I don’t know what it is about Owen Wilson, but whatever film he’s in he seems to be playing himself. The soft-spoken, rather glib personality has taken him places over the years, but you have to ask yourself if he’s ever going to actually take any risks. Drillbit Taylor is no more a stretch for the actor than any of these other roles. What that means for us, the viewers, is that we’re sure to get a solid and quite believable performance. We know that we’ll end up warming to
It’s the first day of high school for Wade (Hartley) and Ryan (Gentile). They are your typical geek kids. Ryan’s a short fat kid who wants to be a rapper, and Wade is tall and skinny. Both have low self esteem and virtually no social skills, so they have reason to be worried. Things go terribly wrong from the first day when they step in to stop the school bully from picking on another unfortunate nerd. From that moment on they become the personal punching bag for Terry (Frost). Sick of the torture, they place an ad to hire a bodyguard. Drillbit Taylor is homeless. He panhandles by a freeway exit and lives on the beach. He’s also getting tired of how he’s being treated and wants to make enough money to go to
Drillbit Taylor presents itself as a family/kids’ film. I get that impression from the My Bodyguard ripped off story to the typical kids’ film stereotypes where most adults are idiots and the nerd triumphs in the end. The real problem with this family/kids’ movie setup is that you really might want to think twice before setting your child down in front of the film. If that’s the audience director Steven Brill, was aiming for, he was irresponsible in the amount of violence and bad language in the movie. I’m not a prude, and I certainly do not believe that films should be censored. I do believe that a filmmaker has some accountability when he is targeting children. The real shame is that this film doesn’t need all the F bombs and violence. The idea is brought across much better when none of those distractions are dominating the scene. There is no question that much of that material here is gratuitous.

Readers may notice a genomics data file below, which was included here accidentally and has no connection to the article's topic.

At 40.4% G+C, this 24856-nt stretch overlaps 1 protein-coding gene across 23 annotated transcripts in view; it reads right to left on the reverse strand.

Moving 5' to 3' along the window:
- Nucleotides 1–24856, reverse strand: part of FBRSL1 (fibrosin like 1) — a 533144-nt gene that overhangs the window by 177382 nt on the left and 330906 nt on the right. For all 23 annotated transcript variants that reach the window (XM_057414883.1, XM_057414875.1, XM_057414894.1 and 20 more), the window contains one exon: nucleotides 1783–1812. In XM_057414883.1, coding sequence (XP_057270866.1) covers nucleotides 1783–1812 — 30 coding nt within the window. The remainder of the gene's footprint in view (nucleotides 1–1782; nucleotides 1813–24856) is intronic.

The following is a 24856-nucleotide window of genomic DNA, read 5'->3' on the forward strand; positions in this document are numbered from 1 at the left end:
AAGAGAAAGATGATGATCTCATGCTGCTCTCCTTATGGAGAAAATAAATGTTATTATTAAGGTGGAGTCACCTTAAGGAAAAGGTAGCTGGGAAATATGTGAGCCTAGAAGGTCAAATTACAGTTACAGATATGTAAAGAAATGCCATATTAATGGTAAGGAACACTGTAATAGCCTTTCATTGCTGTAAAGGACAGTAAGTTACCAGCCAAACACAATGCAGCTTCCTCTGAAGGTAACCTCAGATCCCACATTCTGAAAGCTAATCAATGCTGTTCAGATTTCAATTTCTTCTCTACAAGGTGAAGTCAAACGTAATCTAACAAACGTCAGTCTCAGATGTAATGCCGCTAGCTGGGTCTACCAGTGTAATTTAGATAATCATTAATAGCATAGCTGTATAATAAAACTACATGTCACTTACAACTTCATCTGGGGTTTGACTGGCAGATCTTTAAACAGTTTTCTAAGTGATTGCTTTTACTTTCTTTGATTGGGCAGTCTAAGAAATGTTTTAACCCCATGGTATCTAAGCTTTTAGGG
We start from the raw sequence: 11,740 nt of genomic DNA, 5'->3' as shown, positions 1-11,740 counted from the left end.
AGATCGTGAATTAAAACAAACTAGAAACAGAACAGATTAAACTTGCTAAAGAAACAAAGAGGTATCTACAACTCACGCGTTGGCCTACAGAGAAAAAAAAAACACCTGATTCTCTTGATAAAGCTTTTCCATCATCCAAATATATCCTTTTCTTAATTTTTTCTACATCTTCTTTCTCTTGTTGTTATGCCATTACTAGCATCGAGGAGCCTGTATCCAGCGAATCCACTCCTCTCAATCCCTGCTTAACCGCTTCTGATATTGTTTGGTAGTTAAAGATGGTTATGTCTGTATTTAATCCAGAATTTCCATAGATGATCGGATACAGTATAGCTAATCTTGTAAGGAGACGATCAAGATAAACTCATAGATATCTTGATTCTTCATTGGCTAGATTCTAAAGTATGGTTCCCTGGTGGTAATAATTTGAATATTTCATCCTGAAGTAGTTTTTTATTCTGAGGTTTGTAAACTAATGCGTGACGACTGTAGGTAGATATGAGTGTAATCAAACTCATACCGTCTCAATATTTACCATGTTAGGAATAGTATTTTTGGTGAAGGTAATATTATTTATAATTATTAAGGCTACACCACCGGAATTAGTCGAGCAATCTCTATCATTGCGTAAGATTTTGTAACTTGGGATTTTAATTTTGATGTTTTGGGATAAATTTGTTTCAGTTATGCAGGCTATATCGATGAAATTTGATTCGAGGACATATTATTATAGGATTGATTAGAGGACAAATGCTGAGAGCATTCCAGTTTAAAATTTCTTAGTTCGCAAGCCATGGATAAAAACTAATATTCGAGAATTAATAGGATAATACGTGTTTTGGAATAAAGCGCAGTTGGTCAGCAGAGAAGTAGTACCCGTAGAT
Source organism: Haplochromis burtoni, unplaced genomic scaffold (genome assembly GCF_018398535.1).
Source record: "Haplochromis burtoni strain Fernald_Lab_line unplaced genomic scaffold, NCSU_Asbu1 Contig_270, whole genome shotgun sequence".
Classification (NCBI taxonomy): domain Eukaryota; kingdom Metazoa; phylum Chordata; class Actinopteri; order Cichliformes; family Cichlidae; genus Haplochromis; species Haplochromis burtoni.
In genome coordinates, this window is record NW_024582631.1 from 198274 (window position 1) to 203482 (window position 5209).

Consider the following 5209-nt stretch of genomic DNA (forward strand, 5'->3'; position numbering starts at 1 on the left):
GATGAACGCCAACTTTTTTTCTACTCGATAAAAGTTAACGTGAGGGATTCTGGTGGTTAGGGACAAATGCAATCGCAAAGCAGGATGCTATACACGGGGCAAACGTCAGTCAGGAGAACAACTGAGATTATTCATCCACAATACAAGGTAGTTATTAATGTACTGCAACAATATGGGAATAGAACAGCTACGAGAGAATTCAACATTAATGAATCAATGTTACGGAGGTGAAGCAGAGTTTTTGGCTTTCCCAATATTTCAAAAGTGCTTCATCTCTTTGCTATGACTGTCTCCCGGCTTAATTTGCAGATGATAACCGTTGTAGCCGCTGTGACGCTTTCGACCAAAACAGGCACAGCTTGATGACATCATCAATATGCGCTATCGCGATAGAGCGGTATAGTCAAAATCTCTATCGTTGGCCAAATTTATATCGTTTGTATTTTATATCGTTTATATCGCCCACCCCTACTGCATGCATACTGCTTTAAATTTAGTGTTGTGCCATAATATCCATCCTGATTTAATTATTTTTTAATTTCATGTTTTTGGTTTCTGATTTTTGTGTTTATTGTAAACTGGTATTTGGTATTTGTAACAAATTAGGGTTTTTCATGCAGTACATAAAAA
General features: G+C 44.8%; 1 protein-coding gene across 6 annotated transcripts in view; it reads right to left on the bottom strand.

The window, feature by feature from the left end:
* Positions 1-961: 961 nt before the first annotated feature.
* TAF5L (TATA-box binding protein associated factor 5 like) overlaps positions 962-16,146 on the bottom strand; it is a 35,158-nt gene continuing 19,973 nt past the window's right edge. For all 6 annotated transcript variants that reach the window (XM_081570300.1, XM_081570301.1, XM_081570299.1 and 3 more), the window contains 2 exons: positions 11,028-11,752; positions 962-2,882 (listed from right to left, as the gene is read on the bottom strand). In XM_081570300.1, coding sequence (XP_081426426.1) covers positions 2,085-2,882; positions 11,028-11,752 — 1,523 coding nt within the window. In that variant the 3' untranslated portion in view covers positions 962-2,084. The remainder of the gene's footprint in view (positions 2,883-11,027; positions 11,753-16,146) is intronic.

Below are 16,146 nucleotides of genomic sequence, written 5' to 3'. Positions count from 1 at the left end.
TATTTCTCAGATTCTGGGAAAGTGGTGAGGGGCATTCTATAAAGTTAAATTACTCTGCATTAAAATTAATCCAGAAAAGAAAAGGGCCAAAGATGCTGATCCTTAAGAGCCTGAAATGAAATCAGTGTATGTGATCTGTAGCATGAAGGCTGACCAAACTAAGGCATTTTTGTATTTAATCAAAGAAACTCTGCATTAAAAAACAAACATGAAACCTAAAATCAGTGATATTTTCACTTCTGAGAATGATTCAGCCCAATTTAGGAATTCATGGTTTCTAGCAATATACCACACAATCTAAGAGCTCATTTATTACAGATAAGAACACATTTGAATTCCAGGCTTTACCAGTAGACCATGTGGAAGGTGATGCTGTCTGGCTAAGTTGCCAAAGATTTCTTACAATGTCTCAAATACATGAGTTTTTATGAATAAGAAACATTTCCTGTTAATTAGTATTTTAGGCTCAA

The best part of this movie is the cast by far. Beyond Owen Wilson the kid leads are pretty good. I was particularly impressed with Troy Gentile who plays Ryan. The kid’s got a heck of a range. He appears to be having a lot of fun here, and his facial expressions are often priceless. Another strong supporting nod has to go to Danny McBride who plays Drillbit’s homeless friend, Don, who acts as the villain of sorts here. He might be a one dimensional character, but it plays well against
Some of this material also appears in my Upcomingdiscs.com review of the standard DVD.
Drillbit Taylor is presented in its original aspect ratio of 2.35:1. There’s an unnecessary overuse of color correction on this film. Obviously it’s intended, but I have to say it makes the film look wacky to me. Everything is incredibly oversaturated. Colors are bright and clean but far from realistic. The film is often excessively dark even while depicting Drillbit out in a sunny afternoon at the beach. Black levels were good and fairly constant, but again nothing remarkable..